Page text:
Saturday, November 05, 2005
'House of God'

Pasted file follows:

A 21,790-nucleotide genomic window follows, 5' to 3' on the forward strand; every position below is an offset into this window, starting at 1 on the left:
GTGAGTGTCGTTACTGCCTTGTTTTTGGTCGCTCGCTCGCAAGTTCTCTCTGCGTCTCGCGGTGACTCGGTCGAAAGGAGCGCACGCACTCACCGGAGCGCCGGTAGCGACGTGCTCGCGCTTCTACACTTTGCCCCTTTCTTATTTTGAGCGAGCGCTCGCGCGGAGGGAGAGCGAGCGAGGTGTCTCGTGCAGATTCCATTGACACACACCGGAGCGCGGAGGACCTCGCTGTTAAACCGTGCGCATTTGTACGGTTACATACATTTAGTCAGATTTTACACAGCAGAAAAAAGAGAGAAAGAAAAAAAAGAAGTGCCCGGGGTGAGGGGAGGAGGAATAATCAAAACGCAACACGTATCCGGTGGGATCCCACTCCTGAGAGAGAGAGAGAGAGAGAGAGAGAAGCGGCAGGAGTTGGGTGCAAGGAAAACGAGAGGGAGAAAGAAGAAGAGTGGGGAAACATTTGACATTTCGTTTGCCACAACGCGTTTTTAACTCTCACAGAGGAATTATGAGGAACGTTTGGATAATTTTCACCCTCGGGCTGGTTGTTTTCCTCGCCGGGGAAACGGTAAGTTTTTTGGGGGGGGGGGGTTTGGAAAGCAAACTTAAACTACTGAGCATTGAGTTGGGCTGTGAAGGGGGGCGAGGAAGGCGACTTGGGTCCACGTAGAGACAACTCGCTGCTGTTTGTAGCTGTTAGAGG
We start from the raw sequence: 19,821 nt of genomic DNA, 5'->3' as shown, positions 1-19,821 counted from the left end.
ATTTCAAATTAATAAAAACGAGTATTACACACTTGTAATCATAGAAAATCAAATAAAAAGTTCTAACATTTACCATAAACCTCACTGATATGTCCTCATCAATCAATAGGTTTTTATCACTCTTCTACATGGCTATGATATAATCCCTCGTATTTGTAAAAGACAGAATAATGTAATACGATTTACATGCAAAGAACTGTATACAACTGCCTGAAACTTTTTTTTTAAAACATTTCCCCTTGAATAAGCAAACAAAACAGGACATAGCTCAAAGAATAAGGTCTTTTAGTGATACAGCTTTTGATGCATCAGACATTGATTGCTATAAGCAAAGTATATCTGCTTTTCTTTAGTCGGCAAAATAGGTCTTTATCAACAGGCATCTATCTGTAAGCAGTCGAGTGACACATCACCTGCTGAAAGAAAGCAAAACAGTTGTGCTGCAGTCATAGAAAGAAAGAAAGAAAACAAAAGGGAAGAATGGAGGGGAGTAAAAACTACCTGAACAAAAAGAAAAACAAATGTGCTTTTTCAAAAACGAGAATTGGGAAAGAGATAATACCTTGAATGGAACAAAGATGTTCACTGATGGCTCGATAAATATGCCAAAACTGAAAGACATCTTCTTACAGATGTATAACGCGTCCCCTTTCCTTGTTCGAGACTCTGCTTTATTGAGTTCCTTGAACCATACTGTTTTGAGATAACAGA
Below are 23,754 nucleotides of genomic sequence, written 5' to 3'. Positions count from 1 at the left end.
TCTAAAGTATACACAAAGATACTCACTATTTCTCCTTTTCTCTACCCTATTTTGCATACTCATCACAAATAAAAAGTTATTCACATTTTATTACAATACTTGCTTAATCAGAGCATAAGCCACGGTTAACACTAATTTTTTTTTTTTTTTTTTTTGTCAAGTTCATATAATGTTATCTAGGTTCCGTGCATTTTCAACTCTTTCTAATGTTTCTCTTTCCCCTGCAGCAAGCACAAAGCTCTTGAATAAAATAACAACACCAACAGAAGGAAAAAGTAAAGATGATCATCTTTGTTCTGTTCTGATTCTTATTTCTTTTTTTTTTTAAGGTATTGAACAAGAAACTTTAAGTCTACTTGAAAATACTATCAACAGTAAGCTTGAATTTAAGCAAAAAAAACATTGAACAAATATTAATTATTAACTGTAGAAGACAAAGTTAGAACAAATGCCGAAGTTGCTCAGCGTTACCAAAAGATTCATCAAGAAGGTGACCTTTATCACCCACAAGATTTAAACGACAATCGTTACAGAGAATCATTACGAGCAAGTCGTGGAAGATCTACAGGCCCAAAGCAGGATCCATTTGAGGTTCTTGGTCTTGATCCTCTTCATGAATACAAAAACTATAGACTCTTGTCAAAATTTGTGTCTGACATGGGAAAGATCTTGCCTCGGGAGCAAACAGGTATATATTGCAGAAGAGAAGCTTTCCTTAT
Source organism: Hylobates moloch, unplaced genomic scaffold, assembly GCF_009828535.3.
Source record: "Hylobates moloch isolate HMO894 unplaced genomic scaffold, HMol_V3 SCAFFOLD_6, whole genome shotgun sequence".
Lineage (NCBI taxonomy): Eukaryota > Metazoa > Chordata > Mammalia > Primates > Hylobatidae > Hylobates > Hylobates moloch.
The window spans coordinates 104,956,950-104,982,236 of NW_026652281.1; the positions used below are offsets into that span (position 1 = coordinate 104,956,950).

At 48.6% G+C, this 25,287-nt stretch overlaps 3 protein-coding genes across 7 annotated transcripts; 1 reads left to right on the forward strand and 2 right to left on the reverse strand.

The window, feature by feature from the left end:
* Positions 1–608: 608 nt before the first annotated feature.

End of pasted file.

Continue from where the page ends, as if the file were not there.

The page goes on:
We discussed 'House of God' by Samuel Shem at 'Purple Coat Club' on Tuesday evening. I think it is safe to say that all of those present found it a pretty ghastly read. The book is a 'docbuster' widely read by medical students. It is famous for having introduced terms like 'gomer' ('Get Out of My Emergency Room') for geriatric patients, 'buffing' (making a chart look good regardless of the patient's treatment or condition) and 'turfing' (the process of moving patients between departments so that they are no longer your problem). So far, so bad, but the text is saturated with laviscious sex, drugs and suicide. None of the characters is particularly likeable (perhaps bar Berry). The staccato style of writing made it difficult to keep track of the somewhat insubstantial plot. In spite of it being awful, the book did make a good topic for discussion, with a lively debate on characterisation -- all the medics seemed to recognise people similar to those 'parodied' in the text -- and malpractice. Some of the themes have undoubtedly informed TV series such as 'Bodies' and 'Grey's Anatomy'. I think that the book is worth knowing about, if only as a cautionary tale to what medicine looks like when stripped of its humanity: it's diabolical, for patients as well as practioners. Other opinions?